Knowledge with wisdom, positive attitude, and good management skill can unravel any enigma.
Search This Blog
Knocker - up
Mary Smith earned sixpence a week shooting dried peas at sleeping workers windows.
A Knocker-up (sometimes known as a knocker-upper) was a profession in England and Ireland that started during and lasted well into the Industrial Revolution and at least as late as the 1920s, before alarm clocks were affordable or reliable. A knocker-up’s job was to rouse sleeping people so they could get to work on time.
The knocker-up used a truncheon or short, heavy stick to knock on the clients’ doors or a long and light stick, often made of bamboo, to reach windows on higher floors. Some of them used pea-shooters. In return, the knocker-up would be paid a few pence a week. The knocker-up would not leave a client’s window until sure that the client had been awoken.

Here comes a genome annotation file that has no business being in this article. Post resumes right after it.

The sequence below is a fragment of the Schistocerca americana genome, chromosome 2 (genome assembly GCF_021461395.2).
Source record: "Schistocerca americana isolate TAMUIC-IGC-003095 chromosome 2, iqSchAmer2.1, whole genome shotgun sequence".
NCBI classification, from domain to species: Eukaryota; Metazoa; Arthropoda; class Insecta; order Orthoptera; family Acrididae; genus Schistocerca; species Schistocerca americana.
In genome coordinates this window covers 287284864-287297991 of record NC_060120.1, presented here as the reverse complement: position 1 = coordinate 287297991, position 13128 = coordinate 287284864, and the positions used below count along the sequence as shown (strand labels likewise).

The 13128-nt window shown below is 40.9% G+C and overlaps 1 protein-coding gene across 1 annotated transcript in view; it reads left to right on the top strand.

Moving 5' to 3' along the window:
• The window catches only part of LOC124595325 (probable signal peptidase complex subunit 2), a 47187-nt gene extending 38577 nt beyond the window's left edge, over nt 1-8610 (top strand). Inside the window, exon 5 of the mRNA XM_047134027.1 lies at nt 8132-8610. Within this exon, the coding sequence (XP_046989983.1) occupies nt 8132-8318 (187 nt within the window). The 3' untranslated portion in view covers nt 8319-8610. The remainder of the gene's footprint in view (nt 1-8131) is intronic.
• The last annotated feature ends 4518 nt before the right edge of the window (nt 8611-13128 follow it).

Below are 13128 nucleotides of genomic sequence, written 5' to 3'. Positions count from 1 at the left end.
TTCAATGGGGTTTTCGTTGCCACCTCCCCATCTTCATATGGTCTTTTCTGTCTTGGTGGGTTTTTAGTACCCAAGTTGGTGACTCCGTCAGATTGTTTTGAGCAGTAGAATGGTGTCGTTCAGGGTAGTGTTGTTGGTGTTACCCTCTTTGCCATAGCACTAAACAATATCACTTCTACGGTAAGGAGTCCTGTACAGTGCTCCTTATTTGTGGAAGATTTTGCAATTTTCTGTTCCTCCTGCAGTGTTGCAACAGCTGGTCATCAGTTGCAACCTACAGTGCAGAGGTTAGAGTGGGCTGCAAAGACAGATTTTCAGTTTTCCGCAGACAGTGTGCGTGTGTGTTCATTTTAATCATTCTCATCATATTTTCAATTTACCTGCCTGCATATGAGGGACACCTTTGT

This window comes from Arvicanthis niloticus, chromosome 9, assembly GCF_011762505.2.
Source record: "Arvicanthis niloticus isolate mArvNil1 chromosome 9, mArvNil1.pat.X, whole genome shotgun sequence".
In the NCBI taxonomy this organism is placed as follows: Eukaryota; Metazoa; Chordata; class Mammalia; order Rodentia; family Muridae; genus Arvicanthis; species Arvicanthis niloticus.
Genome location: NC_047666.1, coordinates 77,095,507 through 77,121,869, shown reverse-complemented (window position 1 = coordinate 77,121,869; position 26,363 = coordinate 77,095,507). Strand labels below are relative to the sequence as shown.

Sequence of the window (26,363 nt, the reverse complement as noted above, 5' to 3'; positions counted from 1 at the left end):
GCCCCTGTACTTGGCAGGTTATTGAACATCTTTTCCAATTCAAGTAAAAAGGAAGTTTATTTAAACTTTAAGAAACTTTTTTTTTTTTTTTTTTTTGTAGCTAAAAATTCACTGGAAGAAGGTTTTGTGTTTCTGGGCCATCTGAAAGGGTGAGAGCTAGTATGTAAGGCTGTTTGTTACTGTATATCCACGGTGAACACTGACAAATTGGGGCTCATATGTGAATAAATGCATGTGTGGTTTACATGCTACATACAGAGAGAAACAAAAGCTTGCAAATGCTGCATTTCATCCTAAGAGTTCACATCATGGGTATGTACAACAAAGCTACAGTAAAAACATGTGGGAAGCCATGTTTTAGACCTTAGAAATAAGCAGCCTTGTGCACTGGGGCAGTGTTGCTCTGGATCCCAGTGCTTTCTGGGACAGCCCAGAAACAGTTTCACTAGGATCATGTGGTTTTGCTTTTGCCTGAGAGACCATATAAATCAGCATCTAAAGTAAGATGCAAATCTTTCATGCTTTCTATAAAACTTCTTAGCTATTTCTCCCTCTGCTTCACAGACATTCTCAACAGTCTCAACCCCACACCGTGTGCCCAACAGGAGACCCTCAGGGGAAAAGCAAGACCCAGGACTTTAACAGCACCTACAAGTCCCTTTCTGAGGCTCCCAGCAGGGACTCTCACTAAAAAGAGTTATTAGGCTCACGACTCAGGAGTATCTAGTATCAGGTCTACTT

There were large numbers of people carrying out the job, especially in larger industrial towns such as Manchester. Generally the job was carried out by elderly men and women but sometimes police constables supplemented their pay by performing the task during early morning patrols.
Photograph from Philip Davies’ Lost London: 1870 - 1945.
I wear many turbans, serving as a teacher, consultant and advisor to many organisations most of whom are quite sincere in their efforts to improve performance and profitability. Sincerity is key for success, as are the attitudes, skills and knowledge, of people. Yet organisations fail to succeed primarily because of a lack of good and relevant management systems. Good or bad, every functioning organisation evolves a culture a system and a way of doing things. Good systems are well thought out and are relevant. They delight customers, improve morale and helps the bottom line. Customers are usually delighted by high quality of products and services, and prompt deliveries. Their design is robust and effective, preventing problems and facilitating rapid correction with minimum heartache and headache. Bad systems on the other hand lead to bottlenecks and paralysis, caused by too much centralising of work or a large lumbering bureaucracy. Centralising occurs when organisations and systems r…